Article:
Kristaps Porzingis began the year on fire, but has dropped off dramatically. Despite this, the New York Knicks can get him going again.
Kristaps Porzingis began the 2017 season at an all-star level, but has since dropped off dramatically and hit the so-called “wall” for the second straight season.
Over the first 33 games of the year — October 25 to January 6 — Porzingis was averaging 20.2 points per game, 7.9 rebounds per game and 2.1 blocks per game on shooting 46 percent from the field and 41% from long range. However, as the Knicks play has deteriorated, so too has Porzingis’ play. In his last 16 games, the 21-year-old is posting just 14.6 points per game and 5.5 rebounds per game and his shooting has slumped to 43 percent overall and 32 percent from long range.
Notably, he has only broken the 20-point mark once during this stretch.
In that stretch, Porzingis was suffering from an ailing achilles and bouts of illness and this was all accompanied by a lack of confidence and as recently as last Friday, little enjoyment in the game of basketball.
The NBA is just about to get underway for the second half of the season following the All-Star break. KP led Team World to a 150-141 victory over the USA, contributing 24 points and 11 rebounds. He followed up this performance but taking down guard/forward, Gordon Hayward to bring it home for the big men in the NBA Skills Challenge for the second consecutive year.
So, how can the New York Knicks rejuvenate Kristaps Porzingis in the second half of the season?
The first step the Knicks can take to getting the budding star on track is to move him permanently, or for the remainder of the year, to the center position.
As a five man, Porzingis will stay at home on the defensive end more frequently which makes sense as he is New York’s best shot blocker at 2.0 per game this season. Moreover, he will have to chase big men around and off the perimeter far less frequently which is beneficial for his achilles and the Knicks overall defensively as he has had his struggles guarding the three point line.
Case in point:
On the offensive end, more often than not, Porzingis’ opponent will run straight back to defend the basket, leaving Porzingis open for a trailer three or mid range jumper. If his opponent is on the glass with him, Porzingis is more agile than his opponent most of the time meaning he can get ahead for easy rim runs. In New York’s usual style of game or pace, the half court game, Porzingis will be able to exploit his mismatches by using his agility and ball handling skills.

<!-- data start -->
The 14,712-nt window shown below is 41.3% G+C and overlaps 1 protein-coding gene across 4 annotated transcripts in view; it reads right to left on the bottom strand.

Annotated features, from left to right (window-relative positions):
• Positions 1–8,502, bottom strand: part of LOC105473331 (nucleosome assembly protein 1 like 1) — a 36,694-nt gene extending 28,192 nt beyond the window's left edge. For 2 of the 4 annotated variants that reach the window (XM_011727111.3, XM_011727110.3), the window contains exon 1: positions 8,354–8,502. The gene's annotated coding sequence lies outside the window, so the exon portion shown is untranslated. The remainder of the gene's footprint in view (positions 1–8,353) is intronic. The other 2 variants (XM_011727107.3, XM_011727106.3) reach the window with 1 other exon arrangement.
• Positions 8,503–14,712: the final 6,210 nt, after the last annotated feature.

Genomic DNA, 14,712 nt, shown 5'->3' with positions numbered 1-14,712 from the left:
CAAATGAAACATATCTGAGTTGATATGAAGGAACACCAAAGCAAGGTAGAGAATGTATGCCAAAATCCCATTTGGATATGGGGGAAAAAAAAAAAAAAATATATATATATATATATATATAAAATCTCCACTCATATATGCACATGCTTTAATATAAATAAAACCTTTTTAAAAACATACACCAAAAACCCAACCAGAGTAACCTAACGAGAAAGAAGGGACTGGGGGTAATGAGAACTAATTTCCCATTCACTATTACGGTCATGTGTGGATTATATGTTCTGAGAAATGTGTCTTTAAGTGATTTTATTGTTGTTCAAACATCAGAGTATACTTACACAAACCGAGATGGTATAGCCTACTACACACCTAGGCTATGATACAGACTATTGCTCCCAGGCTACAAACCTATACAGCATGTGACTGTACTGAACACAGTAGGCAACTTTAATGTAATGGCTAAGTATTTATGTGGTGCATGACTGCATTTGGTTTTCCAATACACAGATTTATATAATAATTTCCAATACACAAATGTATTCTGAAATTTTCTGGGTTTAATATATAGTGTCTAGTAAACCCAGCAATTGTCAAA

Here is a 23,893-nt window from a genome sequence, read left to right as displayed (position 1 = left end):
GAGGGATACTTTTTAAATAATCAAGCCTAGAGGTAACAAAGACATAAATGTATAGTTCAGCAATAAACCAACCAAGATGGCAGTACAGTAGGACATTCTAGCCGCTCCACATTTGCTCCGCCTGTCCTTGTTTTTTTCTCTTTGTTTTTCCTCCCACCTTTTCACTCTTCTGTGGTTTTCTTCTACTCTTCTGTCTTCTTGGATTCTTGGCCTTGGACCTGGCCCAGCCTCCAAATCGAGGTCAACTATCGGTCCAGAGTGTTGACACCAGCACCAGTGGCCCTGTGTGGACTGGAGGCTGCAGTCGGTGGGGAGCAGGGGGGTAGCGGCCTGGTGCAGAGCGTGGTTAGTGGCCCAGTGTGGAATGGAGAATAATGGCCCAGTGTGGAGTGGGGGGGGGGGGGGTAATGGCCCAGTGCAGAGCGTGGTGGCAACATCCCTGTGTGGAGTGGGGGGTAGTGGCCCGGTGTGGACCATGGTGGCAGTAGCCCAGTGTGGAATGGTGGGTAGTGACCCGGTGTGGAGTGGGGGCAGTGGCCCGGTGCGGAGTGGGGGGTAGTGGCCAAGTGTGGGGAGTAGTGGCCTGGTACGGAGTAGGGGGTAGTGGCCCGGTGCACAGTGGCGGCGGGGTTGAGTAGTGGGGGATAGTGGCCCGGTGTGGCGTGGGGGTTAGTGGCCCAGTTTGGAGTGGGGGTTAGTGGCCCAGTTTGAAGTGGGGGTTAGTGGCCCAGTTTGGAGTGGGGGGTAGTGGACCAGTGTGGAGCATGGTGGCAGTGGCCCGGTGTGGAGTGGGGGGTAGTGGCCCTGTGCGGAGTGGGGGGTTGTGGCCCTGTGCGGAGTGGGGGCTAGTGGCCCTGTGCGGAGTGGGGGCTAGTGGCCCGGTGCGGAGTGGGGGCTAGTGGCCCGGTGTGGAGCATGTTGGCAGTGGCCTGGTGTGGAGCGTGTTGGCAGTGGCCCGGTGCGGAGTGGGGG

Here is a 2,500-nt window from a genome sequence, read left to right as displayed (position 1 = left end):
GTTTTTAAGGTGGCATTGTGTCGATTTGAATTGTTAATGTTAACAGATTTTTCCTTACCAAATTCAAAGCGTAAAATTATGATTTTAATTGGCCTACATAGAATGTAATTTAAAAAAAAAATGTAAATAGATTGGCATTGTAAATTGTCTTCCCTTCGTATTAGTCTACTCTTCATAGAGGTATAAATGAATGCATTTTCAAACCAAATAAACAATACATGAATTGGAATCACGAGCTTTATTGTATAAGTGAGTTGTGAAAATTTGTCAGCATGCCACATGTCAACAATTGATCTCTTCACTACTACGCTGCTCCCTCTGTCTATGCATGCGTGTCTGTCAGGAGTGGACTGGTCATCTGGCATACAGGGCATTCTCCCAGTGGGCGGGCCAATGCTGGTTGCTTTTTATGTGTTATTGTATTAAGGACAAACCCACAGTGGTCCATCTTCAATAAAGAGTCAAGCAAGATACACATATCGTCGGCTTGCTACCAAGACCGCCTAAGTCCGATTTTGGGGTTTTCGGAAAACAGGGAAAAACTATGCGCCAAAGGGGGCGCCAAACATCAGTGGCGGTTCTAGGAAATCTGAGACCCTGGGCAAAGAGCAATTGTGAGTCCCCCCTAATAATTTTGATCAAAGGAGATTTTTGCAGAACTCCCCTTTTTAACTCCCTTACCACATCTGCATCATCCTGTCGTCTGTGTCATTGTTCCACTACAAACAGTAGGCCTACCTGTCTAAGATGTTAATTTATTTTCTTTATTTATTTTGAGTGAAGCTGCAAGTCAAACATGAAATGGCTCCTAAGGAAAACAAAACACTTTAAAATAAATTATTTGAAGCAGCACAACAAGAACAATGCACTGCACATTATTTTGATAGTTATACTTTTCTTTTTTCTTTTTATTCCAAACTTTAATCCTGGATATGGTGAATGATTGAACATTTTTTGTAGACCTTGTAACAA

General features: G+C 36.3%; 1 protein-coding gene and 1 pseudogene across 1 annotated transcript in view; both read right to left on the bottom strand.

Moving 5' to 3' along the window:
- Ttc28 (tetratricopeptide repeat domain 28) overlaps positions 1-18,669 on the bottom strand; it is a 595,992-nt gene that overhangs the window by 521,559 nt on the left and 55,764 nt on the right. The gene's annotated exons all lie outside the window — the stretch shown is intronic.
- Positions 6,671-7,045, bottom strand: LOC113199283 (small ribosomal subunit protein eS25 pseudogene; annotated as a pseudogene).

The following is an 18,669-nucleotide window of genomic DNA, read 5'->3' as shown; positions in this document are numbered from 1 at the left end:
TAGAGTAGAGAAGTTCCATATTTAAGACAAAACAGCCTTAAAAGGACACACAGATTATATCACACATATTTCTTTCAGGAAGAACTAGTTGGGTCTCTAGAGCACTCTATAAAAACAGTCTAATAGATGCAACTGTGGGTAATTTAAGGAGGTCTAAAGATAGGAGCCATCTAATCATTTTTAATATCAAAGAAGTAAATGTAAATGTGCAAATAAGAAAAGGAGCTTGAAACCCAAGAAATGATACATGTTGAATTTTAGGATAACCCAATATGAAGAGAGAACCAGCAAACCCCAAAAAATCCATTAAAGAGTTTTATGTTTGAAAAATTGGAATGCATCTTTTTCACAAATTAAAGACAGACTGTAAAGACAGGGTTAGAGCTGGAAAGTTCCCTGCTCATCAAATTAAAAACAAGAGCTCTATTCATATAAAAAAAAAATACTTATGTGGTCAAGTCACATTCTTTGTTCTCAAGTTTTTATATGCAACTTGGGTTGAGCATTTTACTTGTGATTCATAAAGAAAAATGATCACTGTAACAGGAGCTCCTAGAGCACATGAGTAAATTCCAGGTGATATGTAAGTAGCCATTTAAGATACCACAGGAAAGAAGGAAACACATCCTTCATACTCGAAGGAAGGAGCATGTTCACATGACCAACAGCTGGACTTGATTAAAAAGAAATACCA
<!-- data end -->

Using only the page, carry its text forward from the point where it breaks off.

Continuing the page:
Another point related to the offensive end is that Porzingis is a confident player. When he gets shots off to begin the game and sinks a few buckets he will likely remain in an attacking mindset for the remainder of the outing. Henceforth, the Knicks should make a concerted effort, or his fellow starters should, at finding him and creating easy looks for him. Giving him the ball and clearing out isn’t the way to go.
Another lineup change would also need to be made for Porzingis to get back on track which would be to insert Brandon Jennings as a starter. Ideally, they’d move Derrick Rose altogether, but that is quite unlikely. Jennings seems to have a certain chemistry with Porzingis, dishing a total 405 passes to Porzingis which is second to only Anthony at 424. Furthermore, Porzingis has made 67 baskets from Jennings’ passes. Porzingis also seems to thrive more in an uptempo style of game and that is exactly what Jennings provides.
When you couple Jennings’ pass first mentality with his chemistry with Porzingis, it is a match made in heaven. Jeff Hornacek has willed his team to run this year but that hasn’t happened, but the next best option is the pick and roll between these two. Jennings has now fully recovered from his achilles injury and is still lightning quick, meaning he can get draw the attention of the opposing defense and kick it back out to Porzingis for open looks, both from mid and long range. Also, Jennings is a far more wiling passer when doubled in a pick and roll situation, meaning that Porzingis would potentially have fairly easy looks right around the basket.
Over the course of the season, it seems that Jennings has tried to feed his young star which has built his confidence and pairing this two together more frequently could only be beneficial for Porzingis.
In order to rejuvenate Kristaps Porzingis in the back end of the 2017 season, Jeff Hornacek must permanently move him to the five spot, get him going early on in games and pair him with Brandon Jennings more frequently.